"I have a dream." For most, that's a phrase from Martin Luther King Jr's legendary speech at the March on Washington, one of the largest civil rights demonstrations of its time held 50 years ago. For The Golf Channel, it was an opportunity for a ham-fisted social media promotion. Twitter users could tweet their favorite golf dream. The account even helpfully created a rubric to follow: "I have a dream that______."

We don't have any footage of the conversation that occurred about the brainstorming for this concept, if any did occur, but I hope it went like this:

Person 1: We need a news peg for our tweets tomorrow.

Person 2: Well, it's the anniversary of the March on Washington.

Person 1: We're The Golf Channel.

Person 2: Yeah, but the March will be a huge news event on Twitter. Just huge.

Person 1: Did Martin Luther King Jr. even golf?

Person 2: That's right! Martin Luther King Jr! The "I Have a Dream" Speech. We can ask people for their golf dreams.

Person 1: Golf is a famously segregated sport. Do we want to call attention to this?

Person 2: This is a great idea. I'm so glad I thought of it.

Person 1: We're not really going to do this, are we?

What You Can Learn from the Golf Channel’s MLK Speech Twitter Slip-up


This is (at least) the second time that a brand has "newsjacked" a civil rights anniversary. Taco Bell did this last year:

What You Can Learn from the Golf Channel’s MLK Speech Twitter Slip-up

You'd think the Internet would have learned.

To be fair, The Golf Channel has since deleted the tweet and apologized. Unfortunately, 2013 is a hot-bed of milestone anniversaries, including the assassination of John F. Kennedy on November 22. This doesn't even count the annual commemoration of important events like 9/11 and the attack on Pearl Harbor. This seems like a virtual minefield and I've put together three guidelines to help companies evaluate when to use an historical or news event as a branding opportunity.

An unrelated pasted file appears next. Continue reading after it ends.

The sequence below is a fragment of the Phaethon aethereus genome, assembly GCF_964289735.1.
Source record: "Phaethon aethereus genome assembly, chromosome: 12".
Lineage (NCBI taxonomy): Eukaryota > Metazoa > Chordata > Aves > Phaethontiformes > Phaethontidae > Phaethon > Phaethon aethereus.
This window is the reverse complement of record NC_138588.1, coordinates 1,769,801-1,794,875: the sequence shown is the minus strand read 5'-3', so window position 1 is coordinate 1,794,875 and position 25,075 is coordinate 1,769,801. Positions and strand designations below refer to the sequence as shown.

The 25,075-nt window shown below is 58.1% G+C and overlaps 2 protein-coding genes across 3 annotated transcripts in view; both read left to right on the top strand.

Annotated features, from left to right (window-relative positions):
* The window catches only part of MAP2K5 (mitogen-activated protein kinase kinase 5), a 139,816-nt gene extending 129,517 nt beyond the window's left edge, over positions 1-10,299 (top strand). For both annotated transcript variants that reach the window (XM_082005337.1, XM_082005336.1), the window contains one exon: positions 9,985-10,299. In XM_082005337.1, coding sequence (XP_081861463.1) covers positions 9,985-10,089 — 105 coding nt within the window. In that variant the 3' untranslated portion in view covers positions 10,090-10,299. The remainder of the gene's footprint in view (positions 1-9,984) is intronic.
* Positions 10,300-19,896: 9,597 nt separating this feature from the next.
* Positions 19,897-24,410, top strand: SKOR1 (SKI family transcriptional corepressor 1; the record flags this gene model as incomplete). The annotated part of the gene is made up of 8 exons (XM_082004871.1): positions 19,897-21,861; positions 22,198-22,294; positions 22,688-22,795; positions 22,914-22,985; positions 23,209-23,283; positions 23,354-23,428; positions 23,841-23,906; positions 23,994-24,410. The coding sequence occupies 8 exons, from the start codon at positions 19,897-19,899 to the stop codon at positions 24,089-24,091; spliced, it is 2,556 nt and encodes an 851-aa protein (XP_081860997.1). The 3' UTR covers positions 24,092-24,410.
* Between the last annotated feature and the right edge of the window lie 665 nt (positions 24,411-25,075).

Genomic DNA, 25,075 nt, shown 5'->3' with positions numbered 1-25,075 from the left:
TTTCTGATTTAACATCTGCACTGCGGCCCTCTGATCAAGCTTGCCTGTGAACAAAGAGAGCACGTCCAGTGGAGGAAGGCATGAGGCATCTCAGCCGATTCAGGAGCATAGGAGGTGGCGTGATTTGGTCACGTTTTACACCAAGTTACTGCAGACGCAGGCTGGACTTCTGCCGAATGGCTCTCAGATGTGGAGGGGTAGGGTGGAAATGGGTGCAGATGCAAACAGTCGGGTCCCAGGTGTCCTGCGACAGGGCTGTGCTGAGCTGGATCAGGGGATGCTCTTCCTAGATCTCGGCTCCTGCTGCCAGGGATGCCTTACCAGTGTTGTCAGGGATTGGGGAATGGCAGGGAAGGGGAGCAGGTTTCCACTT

1. It's not about you. Tweets about news and historical events are conversations that aren't about your brand. So join the conversation at hand and think about that event, not your company. This is especially important if the event you're commemorating involves people who sacrificed, struggled or even gave their lives.

2. Give tribute. Honor who's involved. Share a photo or a quote. Remind us why the event is important. Or just say thank you and get out of the way.

3. Be good. Clever tweets aren't easy. If there is any risk at all that your tweet could be seen as co-opting a newsevent for clicks and pageviews, then just stop short and delete your tweet. If you don't, you might find yourself explaining your reasoning not just to your boss' boss, but to Gawker, the Huffington Post and a host of other media outlets.